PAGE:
CHICAGO — Here's something to chew on: There are beavers in Chicago — and they're making a mess.
A portion of the William Powers Conservation Area looks like a deforested wasteland after beavers recently gnawed down nearly 10 mature trees.
"It just broke my heart to see those trees down," said Bernie Drosos, 61, a lifetime Hegewisch resident and retired city plumber.
Drosos visits the conservation area at 12949 S. Avenue O near Wolf Lake once a day. Beavers were a rare sight during his teenage years, when the animal was nearly extinct in the state, but he routinely sees them now.
Tom Shepherd of the Southeast Environmental Task Force said the Southeast Side has consistent issues with beavers felling trees. Last year, more than 100 saplings were planted at William Powers to replace larger trees that had been chewed to pieces by beavers.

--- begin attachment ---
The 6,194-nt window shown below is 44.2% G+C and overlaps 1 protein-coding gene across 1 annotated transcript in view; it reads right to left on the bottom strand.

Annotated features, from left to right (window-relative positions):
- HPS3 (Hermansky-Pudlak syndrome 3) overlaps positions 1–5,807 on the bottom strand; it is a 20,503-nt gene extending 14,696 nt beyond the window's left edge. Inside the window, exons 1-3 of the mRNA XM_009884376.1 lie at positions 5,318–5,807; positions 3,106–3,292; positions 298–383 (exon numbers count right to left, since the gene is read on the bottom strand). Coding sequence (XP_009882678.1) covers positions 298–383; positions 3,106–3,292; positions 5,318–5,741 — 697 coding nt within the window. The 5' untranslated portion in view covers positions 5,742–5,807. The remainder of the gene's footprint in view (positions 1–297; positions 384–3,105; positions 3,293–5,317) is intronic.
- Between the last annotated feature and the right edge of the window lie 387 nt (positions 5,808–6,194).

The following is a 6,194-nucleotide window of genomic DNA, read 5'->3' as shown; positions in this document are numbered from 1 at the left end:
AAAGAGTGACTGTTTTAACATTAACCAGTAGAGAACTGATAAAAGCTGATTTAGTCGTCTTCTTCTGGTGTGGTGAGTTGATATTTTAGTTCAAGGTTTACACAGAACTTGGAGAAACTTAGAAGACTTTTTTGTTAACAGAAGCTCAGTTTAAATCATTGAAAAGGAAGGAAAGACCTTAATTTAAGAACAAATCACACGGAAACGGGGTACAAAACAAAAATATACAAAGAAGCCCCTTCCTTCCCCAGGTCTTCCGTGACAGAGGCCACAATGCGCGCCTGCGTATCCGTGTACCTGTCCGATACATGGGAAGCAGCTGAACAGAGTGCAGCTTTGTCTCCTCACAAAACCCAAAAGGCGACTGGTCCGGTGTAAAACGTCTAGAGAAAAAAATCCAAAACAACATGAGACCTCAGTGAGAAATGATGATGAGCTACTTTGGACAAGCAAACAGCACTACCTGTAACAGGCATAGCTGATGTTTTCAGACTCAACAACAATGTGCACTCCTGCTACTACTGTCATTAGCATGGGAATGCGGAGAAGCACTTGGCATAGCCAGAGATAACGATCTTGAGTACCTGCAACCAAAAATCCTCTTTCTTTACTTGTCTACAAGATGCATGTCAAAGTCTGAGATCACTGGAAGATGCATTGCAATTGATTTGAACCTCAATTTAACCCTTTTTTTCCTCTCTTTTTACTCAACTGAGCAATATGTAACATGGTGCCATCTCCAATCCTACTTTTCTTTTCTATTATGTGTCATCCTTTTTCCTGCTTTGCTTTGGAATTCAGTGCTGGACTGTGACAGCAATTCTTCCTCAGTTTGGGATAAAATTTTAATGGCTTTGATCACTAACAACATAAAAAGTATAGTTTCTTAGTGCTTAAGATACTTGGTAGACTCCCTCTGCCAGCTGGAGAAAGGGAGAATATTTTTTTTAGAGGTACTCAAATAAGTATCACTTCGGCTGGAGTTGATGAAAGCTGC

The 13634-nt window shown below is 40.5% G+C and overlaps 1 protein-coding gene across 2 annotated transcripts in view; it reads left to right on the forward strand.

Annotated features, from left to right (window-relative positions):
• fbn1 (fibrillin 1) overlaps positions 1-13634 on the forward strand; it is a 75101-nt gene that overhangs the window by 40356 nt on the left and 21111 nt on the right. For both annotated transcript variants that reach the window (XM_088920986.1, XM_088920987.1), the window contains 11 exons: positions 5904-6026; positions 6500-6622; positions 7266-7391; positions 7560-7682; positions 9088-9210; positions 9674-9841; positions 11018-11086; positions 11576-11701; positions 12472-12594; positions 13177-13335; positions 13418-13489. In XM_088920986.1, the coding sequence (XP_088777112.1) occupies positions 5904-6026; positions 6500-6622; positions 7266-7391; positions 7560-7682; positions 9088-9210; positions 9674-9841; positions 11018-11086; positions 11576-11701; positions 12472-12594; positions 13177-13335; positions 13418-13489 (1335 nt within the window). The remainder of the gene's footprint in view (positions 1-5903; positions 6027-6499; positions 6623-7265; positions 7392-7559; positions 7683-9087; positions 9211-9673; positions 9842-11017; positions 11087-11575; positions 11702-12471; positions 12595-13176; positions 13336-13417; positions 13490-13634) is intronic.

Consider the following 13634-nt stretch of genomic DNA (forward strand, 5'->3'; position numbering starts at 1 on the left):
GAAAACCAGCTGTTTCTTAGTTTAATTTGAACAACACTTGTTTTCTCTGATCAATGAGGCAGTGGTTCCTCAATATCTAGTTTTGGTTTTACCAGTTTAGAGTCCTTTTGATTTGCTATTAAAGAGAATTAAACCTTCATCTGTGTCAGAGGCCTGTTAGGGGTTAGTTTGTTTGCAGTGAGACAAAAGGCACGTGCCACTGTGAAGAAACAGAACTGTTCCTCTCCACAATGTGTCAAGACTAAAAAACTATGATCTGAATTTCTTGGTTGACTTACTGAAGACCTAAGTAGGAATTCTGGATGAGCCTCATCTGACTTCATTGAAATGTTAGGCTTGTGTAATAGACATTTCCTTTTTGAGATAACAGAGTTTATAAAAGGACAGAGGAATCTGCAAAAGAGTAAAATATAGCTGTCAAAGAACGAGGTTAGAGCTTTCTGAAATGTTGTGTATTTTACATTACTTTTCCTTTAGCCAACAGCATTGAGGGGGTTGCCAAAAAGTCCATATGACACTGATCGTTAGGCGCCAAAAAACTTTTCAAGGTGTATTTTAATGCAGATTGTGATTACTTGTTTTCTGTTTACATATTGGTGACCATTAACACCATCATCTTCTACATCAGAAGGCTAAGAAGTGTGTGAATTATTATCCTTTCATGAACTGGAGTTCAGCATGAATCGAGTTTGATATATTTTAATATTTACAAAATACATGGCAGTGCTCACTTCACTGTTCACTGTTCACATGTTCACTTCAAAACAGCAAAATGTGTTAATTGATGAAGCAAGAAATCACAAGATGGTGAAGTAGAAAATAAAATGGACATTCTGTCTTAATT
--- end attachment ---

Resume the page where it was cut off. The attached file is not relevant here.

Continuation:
"They've picked off a lot of trees here and there throughout the park," Shepherd said.
Beavers can be found in any Chicago waterway, including Downtown in the Chicago River. They also can be legally trapped, but it's highly regulated, according to the Illinois Department of Natural Resources.
Beavers played a big role in Chicago history.
The fur trade was the most important business in Chicago during part of the 1800s, according to the Chicago History Museum. Beaver pelts were used to make hats and clothing. Fort Dearbon was built in 1803 to protect the fur trade. By 1857 with the end of the fur trade, the fort was torn down.
Drosos thinks the beaver issues at William Powers will only escalate.
"They're in control of the lake," he said. "They're a problem, and it's only going to get bigger."
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